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STRAVINSKY: The Rite of Spring – The Bad Plus piano trio – Masterworks
“The Rite of Spring” = STRAVINSKY: The Rite of Spring; HOLST: The Planets Suite; SAINT-SAENS/ANDERSON: Dance Macabre – The 5 Browns, pianos – Steinway & Sons

STRAVINSKY: The Rite of Spring – The Bad Plus piano trio – Masterworks 8843 02405 2 (2/18/14) *****:

(Ethan Iverson, piano; Reid Anderson, double bass & electronics; David King, drums)

“The Rite of Spring” = STRAVINSKY: The Rite of Spring; HOLST: The Planets Suite; SAINT-SAENS/ANDERSON: Dance Macabre – The 5 Browns, pianos – Steinway & Sons 30031, 58:34 [Distr. by Naxos] *****:

There have been a number of one-piano and piano duo versions of Stravinsky’s Rite of Spring; the composer even created a piano 4 hands version himself. But who would have ever thought we’d eventually be hearing it played by one of the top jazz piano trios of the day plus on five pianos at once, yet here they are!

The Bad Plus originated in 2000 in Minneapolis and have gone on to become one of the most popular jazz trios in the world, combining elements of avant-garde jazz with rock and pop.  They have done their covers of songs by Radiohead, Nirvana, Pink Floyd, Neil Young, David Bowie, Yes and Queen.While artists in residence at Duke University in 2011 they premiered their version of Stravinsky’s The Rite of Spring,” and now have recorded it.

They have obviously given much thought and effort over to translating this epoch-making work into their very own style.  All six movements of the First Part are here, as well as all six of the Second Part. I recall once seeing a solo dancer performance of the entire Rite of Spring, accompanied by reduced instrumental forces (I don’t recall if it was solo piano or a chamber group). This jazz version works much better; in fact it is fascinating. The use of electronics helps out in a few spots but it is not overly used. Somehow the rhythmic pulse of this amazing work comes thru even better than in the full orchestral version, thought I’m sure the Bad Plus doesn’t have to deal with the constantly-changing unusual time signatures which Stravinsky employed in his difficult score.  In spite of that there’s a strong rhythmic feeling here that almost communicates the scenario of the chosen maiden dancing herself to death better than the orchestral version. Bravo The Bad Plus!

[audaud-hr]

The 5 Browns: Ryan, Melody, Gregory, Deondra and Desirae, became the first family of five siblings ever accepted at the Juilliard School, and they have been making CDs for nearly a decade now. Some have spent 30 weeks at the top of Billboard’s Classical Album Chart, and some were multichannel—which makes sense for five pianos—but not this one. The group also starred in the PBS-TV special The 5 Browns in Concert. This is their first CD for Steinway & Sons, and in good stereo sonics.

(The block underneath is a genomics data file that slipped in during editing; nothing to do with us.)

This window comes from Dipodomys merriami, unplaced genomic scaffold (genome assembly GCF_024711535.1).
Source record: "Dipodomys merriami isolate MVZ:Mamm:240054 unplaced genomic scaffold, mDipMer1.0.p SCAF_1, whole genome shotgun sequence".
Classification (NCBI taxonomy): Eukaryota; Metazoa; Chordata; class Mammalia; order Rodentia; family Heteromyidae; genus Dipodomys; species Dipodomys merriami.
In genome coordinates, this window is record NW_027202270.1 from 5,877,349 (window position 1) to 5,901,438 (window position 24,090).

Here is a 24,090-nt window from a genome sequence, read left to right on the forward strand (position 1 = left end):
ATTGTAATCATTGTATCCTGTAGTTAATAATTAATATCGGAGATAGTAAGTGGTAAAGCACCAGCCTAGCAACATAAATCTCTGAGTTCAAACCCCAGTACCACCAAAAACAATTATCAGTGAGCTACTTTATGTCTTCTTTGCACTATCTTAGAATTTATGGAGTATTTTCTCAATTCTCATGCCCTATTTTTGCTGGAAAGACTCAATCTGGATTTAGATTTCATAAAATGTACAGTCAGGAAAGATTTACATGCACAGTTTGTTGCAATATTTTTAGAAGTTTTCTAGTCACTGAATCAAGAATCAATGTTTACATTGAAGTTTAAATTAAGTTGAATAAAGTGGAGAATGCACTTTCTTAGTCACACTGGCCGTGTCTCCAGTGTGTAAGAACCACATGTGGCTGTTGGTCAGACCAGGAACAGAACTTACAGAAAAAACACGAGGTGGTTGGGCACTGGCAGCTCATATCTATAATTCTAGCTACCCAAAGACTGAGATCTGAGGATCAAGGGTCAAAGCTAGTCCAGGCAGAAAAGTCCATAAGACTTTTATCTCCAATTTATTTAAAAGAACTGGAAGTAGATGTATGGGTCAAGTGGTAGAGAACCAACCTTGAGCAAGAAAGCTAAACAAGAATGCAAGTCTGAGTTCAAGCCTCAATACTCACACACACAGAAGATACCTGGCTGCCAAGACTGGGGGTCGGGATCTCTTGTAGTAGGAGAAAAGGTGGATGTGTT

Jeffrey Shumway’s super-virtuoso arrangement of Stravinsky’s The Rite of Spring is the centerpiece of this CD. The 5 Browns spent a lot time getting their performance ready for public consumption. They watched videos of various ballet performances of the work as well as playing their own individual parts along with listening on headphones to orchestral versions of the ballet score. The idea was to bring a new light and energy to the work. In a way, the very angular melodies and rhythms of Stravinsky’s piece can be appreciated in a new way listening to this, just as with the Bad Plus version. The five similar instruments all playing their unified version of the score seems to work very well, even in stereo. They recorded it at the Arthur Zankel Music Center at Skidmore College. (And aptly, they did so on exactly a century to the day from the work’s original riotous premiere in Paris.)

Greg Anderson, of the piano duo Anderson and Roe, has done several five-piano arrangements for the 5 Browns on their previous albums, and here presents three of the movements from Gustav Holt’s The Planets: Mars, Neptune and Jupiter. He also contributes his exhilarating and lengthy version of the Danse Macabre, which Liszt had long ago arranged for one piano from the orchestral score. To say he has outdone Liszt here would be obvious.

—John Sunier

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